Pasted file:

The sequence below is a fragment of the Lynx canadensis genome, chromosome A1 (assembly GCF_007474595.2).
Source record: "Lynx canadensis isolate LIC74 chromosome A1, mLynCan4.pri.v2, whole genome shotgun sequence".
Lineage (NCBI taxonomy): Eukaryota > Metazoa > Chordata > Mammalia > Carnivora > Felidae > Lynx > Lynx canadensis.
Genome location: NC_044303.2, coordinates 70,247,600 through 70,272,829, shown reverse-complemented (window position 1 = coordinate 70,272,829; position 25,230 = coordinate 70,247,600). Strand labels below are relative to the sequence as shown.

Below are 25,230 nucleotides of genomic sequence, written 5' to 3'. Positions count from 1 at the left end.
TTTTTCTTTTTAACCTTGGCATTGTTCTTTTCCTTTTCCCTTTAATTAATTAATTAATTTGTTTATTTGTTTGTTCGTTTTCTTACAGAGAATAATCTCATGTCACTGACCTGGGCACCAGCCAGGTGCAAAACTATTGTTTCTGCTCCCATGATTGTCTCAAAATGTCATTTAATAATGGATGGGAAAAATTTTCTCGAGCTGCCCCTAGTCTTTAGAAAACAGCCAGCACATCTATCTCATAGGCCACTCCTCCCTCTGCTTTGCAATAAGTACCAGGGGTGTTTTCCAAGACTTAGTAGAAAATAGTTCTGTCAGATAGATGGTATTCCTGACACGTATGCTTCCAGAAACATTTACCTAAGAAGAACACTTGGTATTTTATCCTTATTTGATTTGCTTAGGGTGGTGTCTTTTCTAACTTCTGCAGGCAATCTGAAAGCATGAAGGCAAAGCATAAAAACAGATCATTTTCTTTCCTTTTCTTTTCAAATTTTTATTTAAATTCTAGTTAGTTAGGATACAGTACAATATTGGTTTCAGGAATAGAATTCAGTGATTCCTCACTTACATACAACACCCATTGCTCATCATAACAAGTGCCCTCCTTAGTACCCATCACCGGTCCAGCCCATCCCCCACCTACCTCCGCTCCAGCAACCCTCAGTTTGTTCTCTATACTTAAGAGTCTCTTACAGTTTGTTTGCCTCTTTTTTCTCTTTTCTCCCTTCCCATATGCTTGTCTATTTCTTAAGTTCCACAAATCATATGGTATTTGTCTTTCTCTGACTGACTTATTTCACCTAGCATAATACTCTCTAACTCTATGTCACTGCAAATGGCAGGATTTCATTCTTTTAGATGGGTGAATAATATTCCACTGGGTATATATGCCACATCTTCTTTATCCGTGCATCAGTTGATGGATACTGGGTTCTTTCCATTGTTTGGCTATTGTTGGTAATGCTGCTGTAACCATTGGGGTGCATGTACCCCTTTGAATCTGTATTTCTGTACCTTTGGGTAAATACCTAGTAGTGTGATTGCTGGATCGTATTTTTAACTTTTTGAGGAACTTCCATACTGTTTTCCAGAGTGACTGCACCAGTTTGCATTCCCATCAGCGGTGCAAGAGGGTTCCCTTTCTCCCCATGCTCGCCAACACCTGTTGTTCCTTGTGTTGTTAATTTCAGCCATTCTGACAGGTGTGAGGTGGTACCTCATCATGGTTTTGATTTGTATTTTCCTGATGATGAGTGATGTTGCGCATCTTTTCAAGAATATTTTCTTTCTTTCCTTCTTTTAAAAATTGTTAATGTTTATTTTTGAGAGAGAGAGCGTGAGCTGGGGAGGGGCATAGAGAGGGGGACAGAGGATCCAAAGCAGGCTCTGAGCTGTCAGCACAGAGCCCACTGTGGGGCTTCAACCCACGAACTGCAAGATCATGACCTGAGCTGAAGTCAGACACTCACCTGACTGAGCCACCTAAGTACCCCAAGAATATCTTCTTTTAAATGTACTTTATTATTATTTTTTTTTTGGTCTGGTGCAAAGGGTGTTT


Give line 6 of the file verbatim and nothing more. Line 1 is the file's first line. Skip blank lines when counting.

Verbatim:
TTTTTCTTTTTAACCTTGGCATTGTTCTTTTCCTTTTCCCTTTAATTAATTAATTAATTTGTTTATTTGTTTGTTCGTTTTCTTACAGAGAATAATCTCATGTCACTGACCTGGGCACCAGCCAGGTGCAAAACTATTGTTTCTGCTCCCATGATTGTCTCAAAATGTCATTTAATAATGGATGGGAAAAATTTTCTCGAGCTGCCCCTAGTCTTTAGAAAACAGCCAGCACATCTATCTCATAGGCCACTCCTCCCTCTGCTTTGCAATAAGTACCAGGGGTGTTTTCCAAGACTTAGTAGAAAATAGTTCTGTCAGATAGATGGTATTCCTGACACGTATGCTTCCAGAAACATTTACCTAAGAAGAACACTTGGTATTTTATCCTTATTTGATTTGCTTAGGGTGGTGTCTTTTCTAACTTCTGCAGGCAATCTGAAAGCATGAAGGCAAAGCATAAAAACAGATCATTTTCTTTCCTTTTCTTTTCAAATTTTTATTTAAATTCTAGTTAGTTAGGATACAGTACAATATTGGTTTCAGGAATAGAATTCAGTGATTCCTCACTTACATACAACACCCATTGCTCATCATAACAAGTGCCCTCCTTAGTACCCATCACCGGTCCAGCCCATCCCCCACCTACCTCCGCTCCAGCAACCCTCAGTTTGTTCTCTATACTTAAGAGTCTCTTACAGTTTGTTTGCCTCTTTTTTCTCTTTTCTCCCTTCCCATATGCTTGTCTATTTCTTAAGTTCCACAAATCATATGGTATTTGTCTTTCTCTGACTGACTTATTTCACCTAGCATAATACTCTCTAACTCTATGTCACTGCAAATGGCAGGATTTCATTCTTTTAGATGGGTGAATAATATTCCACTGGGTATATATGCCACATCTTCTTTATCCGTGCATCAGTTGATGGATACTGGGTTCTTTCCATTGTTTGGCTATTGTTGGTAATGCTGCTGTAACCATTGGGGTGCATGTACCCCTTTGAATCTGTATTTCTGTACCTTTGGGTAAATACCTAGTAGTGTGATTGCTGGATCGTATTTTTAACTTTTTGAGGAACTTCCATACTGTTTTCCAGAGTGACTGCACCAGTTTGCATTCCCATCAGCGGTGCAAGAGGGTTCCCTTTCTCCCCATGCTCGCCAACACCTGTTGTTCCTTGTGTTGTTAATTTCAGCCATTCTGACAGGTGTGAGGTGGTACCTCATCATGGTTTTGATTTGTATTTTCCTGATGATGAGTGATGTTGCGCATCTTTTCAAGAATATTTTCTTTCTTTCCTTCTTTTAAAAATTGTTAATGTTTATTTTTGAGAGAGAGAGCGTGAGCTGGGGAGGGGCATAGAGAGGGGGACAGAGGATCCAAAGCAGGCTCTGAGCTGTCAGCACAGAGCCCACTGTGGGGCTTCAACCCACGAACTGCAAGATCATGACCTGAGCTGAAGTCAGACACTCACCTGACTGAGCCACCTAAGTACCCCAAGAATATCTTCTTTTAAATGTACTTTATTATTATTTTTTTTTTGGTCTGGTGCAAAGGGTGTTT